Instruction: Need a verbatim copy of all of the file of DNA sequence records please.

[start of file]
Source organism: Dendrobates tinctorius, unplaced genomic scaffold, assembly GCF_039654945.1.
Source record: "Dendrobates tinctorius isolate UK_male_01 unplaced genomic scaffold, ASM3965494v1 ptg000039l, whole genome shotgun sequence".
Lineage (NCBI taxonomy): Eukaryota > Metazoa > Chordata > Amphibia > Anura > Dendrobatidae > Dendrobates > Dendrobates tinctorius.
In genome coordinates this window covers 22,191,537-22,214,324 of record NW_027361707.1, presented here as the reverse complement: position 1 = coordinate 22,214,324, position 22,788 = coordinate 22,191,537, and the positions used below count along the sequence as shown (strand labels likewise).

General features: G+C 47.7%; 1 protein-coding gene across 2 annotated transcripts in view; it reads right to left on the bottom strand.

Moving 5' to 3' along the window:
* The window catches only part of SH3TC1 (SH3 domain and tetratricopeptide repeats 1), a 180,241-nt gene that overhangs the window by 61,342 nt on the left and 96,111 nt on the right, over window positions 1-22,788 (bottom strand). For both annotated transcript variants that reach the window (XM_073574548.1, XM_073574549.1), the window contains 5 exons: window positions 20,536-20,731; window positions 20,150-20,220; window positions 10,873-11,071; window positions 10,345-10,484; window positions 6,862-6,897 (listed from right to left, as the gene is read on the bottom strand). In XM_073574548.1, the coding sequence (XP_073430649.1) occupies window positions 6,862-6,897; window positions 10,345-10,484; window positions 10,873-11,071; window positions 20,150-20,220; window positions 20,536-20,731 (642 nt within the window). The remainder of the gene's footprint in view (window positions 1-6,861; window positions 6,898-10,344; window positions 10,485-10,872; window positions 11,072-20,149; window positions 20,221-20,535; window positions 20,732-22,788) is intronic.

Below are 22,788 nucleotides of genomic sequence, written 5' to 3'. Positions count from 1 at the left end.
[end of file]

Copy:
Source organism: Dendrobates tinctorius, unplaced genomic scaffold, assembly GCF_039654945.1.
Source record: "Dendrobates tinctorius isolate UK_male_01 unplaced genomic scaffold, ASM3965494v1 ptg000039l, whole genome shotgun sequence".
Lineage (NCBI taxonomy): Eukaryota > Metazoa > Chordata > Amphibia > Anura > Dendrobatidae > Dendrobates > Dendrobates tinctorius.
In genome coordinates this window covers 22,191,537-22,214,324 of record NW_027361707.1, presented here as the reverse complement: position 1 = coordinate 22,214,324, position 22,788 = coordinate 22,191,537, and the positions used below count along the sequence as shown (strand labels likewise).

General features: G+C 47.7%; 1 protein-coding gene across 2 annotated transcripts in view; it reads right to left on the bottom strand.

Moving 5' to 3' along the window:
* The window catches only part of SH3TC1 (SH3 domain and tetratricopeptide repeats 1), a 180,241-nt gene that overhangs the window by 61,342 nt on the left and 96,111 nt on the right, over window positions 1-22,788 (bottom strand). For both annotated transcript variants that reach the window (XM_073574548.1, XM_073574549.1), the window contains 5 exons: window positions 20,536-20,731; window positions 20,150-20,220; window positions 10,873-11,071; window positions 10,345-10,484; window positions 6,862-6,897 (listed from right to left, as the gene is read on the bottom strand). In XM_073574548.1, the coding sequence (XP_073430649.1) occupies window positions 6,862-6,897; window positions 10,345-10,484; window positions 10,873-11,071; window positions 20,150-20,220; window positions 20,536-20,731 (642 nt within the window). The remainder of the gene's footprint in view (window positions 1-6,861; window positions 6,898-10,344; window positions 10,485-10,872; window positions 11,072-20,149; window positions 20,221-20,535; window positions 20,732-22,788) is intronic.

Below are 22,788 nucleotides of genomic sequence, written 5' to 3'. Positions count from 1 at the left end.